One visit to the Isle of Skye is never enough. Boasting a vibrant and diverse heritage of wildlife, sport, art and events, there is so much to see and do. 2011 is the Year Of Island Cultures, a celebration of Scottish islands’ dynamic cultures, breathtaking environment and quality produce. Skye is in the spotlight, with Lonely Planet calling it one of the best regions in the world for tourism.
Clan Donald Skye visitor centre
Visit the 40-acre, historical Clan Donald Skye visitor centre set in a stunning Highland estate on Sleat, at the island’s southern tip. Here you’ll find magical gardens skirting the imposing ruins of Armadale Castle and you can discover Skye’s often unsettled and rebellious history.
Book a tour of the Scottish highlands / Destination guide: Scotland
There are working studios and galleries around every corner of the island, with demonstrations including the tanning of skins, spinning and weaving of local wool. Watch potters, stone carvers, bladesmiths, jewellers and knitters all harness and develop techniques and traditions from the past. Skye is Scotland’s ‘Dinosaur Isle’ – one of the few places in the world where Middle Jurassic dinosaurs can be found. Head to the Skye Serpentarium to get up close and personal with a host of reptiles – from white tree frogs to large green iguanas.
Sea Eagles of Skye
The majestic Sea Eagles of Skye feature in a unique exhibition at the Aros centre in Portree, while the otter hides at Kylerhea provide a viewing of these playful creatures.
Head to a sheepdog demonstration, which shows the remarkable partnership between man and dog.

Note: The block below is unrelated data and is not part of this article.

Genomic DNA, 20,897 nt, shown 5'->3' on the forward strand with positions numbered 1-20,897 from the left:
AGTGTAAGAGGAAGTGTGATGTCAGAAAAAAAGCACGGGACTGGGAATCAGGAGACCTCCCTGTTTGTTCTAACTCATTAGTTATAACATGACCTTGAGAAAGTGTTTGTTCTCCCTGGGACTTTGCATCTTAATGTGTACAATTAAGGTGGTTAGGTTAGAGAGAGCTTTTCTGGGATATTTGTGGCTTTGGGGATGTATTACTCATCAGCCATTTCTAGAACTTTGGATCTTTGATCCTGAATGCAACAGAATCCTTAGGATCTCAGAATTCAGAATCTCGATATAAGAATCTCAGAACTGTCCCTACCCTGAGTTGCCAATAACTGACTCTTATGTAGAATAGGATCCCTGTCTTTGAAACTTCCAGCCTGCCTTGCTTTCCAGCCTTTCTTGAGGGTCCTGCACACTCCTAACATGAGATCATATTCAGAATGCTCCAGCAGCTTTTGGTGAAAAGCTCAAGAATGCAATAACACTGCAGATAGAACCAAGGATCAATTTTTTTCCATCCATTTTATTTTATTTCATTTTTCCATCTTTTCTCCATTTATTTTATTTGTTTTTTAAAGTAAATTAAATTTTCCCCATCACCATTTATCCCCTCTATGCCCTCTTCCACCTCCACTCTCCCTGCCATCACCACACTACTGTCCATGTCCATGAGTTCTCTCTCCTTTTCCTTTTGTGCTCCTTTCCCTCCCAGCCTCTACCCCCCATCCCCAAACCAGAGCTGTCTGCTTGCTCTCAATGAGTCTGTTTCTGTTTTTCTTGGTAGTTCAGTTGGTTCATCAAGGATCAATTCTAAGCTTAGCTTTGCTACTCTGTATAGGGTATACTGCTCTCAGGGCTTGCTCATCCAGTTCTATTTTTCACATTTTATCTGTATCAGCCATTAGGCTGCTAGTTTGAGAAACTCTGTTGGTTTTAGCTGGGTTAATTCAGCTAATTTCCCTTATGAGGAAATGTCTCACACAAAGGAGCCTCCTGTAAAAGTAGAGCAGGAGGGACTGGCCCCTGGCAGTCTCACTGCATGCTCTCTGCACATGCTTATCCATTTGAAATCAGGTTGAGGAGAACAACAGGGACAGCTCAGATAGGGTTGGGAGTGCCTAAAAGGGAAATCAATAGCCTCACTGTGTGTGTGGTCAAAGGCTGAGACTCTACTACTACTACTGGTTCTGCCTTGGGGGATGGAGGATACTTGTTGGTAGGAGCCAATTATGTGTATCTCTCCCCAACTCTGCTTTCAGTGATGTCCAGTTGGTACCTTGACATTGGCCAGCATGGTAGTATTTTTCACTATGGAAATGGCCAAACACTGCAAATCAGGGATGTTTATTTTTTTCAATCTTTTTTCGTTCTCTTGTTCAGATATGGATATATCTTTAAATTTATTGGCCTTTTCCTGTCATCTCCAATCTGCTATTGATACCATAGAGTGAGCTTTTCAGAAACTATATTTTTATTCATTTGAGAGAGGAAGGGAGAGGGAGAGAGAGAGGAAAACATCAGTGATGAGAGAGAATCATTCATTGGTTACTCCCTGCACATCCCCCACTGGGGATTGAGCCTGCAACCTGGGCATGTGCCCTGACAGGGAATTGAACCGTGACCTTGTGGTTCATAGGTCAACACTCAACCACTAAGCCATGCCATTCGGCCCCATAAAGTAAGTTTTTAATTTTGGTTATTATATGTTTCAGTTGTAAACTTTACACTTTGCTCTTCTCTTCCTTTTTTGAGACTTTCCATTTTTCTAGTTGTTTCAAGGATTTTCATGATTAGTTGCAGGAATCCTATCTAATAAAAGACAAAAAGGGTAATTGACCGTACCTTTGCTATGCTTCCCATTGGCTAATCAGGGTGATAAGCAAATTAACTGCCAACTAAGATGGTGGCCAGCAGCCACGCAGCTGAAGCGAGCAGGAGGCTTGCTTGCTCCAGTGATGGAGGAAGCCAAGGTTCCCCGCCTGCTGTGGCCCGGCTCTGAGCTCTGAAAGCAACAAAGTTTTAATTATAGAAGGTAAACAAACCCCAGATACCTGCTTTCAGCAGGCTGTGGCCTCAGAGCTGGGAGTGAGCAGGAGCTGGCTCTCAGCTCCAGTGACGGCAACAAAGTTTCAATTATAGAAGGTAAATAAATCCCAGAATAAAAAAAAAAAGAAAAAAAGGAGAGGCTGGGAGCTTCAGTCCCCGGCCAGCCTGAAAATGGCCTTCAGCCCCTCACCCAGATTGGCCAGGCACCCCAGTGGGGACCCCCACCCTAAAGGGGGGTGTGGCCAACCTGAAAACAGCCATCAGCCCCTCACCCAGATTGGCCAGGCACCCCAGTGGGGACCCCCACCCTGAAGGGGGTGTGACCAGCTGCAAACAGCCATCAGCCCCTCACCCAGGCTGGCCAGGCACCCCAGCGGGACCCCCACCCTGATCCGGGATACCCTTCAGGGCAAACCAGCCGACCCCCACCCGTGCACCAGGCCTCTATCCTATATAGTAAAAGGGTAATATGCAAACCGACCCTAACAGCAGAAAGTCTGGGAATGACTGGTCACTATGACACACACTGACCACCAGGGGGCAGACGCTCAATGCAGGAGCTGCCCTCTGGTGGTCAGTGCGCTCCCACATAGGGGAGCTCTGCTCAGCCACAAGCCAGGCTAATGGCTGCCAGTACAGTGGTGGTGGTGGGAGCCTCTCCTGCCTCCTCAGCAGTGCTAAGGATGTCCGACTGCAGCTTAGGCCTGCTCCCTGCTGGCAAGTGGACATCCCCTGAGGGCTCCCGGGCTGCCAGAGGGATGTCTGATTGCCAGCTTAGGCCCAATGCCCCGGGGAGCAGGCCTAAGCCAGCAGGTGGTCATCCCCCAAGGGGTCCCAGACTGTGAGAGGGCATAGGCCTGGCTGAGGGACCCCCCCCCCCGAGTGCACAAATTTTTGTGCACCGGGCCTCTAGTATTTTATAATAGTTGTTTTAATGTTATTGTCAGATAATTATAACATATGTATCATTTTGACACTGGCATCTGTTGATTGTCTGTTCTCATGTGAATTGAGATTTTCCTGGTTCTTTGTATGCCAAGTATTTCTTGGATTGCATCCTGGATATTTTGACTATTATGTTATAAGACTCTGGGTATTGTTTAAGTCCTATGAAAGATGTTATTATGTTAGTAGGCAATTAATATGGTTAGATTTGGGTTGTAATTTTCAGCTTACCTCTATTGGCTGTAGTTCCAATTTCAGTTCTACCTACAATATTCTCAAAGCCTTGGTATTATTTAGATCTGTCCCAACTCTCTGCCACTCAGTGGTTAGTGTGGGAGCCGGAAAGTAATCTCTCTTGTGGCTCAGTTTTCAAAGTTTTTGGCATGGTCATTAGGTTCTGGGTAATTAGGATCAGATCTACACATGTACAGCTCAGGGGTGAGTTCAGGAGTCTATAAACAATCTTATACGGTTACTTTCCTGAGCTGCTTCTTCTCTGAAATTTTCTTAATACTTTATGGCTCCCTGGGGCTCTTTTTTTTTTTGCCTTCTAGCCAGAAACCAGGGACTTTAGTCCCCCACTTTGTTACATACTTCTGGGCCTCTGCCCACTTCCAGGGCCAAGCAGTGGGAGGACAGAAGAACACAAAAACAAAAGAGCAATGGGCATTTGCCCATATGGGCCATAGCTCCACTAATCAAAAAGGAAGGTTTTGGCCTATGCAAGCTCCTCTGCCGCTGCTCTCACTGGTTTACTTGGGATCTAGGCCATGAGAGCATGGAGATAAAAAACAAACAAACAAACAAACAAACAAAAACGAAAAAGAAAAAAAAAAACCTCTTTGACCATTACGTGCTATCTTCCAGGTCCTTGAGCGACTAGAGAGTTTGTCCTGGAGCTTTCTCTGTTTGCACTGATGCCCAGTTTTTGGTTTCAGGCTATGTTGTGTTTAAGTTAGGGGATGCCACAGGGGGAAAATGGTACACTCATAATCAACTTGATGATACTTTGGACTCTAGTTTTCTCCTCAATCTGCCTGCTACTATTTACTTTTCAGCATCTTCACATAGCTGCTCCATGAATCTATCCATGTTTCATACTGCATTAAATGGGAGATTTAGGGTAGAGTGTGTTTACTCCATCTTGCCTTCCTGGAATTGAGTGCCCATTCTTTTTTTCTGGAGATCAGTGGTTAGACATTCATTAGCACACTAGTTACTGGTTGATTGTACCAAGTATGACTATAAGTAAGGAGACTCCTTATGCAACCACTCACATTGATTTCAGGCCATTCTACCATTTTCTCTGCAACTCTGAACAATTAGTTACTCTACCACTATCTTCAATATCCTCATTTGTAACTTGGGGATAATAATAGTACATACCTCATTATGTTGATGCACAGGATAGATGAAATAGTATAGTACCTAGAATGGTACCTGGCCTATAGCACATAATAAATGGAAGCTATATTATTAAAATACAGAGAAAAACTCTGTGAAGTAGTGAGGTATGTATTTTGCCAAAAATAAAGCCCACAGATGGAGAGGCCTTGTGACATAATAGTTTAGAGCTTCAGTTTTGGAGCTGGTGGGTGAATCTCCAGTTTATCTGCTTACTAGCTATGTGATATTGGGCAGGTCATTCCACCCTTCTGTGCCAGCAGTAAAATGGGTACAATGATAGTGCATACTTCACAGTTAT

In the misty mountains of Glen Brittle are gloriously clear plunge pools, known as Faerie Pools, perfect for a refreshing swim. The temperature is around 8C so brave these if you dare.
The Talisker Distillery
Visit the Talisker Distillery for a ‘wee dram’, or have a pint at the first micro-brewery at Sligachan. A must for all connoisseurs of the finer things in life.
Feast on fresh shellfish as the island boasts a strong fishing tradition. There’s also a wide variety of delicious traditional cheeses and marinated oak-smoked salmon.
Camping pods are the latest way to glamp and can be found on the shore of Loch Greshornish, within easy reach of the Black and Red Cullin mountain ranges that offer top hiking opportunities.
Costing from £37 per night, each cosy wooden pod sleeps up to four people. See campingandcaravanningclub.co.uk/campingpods.
When to go: Anytime, the Isle of Skye is picturesque all year round, although expect stormy and frosty weather in the winter months.
Getting there: Take a train to Inverness or Fort William, then take a coach to the Isle of Skye. A ferry runs from Glenelg and Kylerhea on Skye during the summer months.
Getting around: Locals buses operate within the area. Alternatively hire a car or take a tour. If you like flying, book a helicopter trip for a chance to witness some gorgeous views.
Get more info: skye.co.uk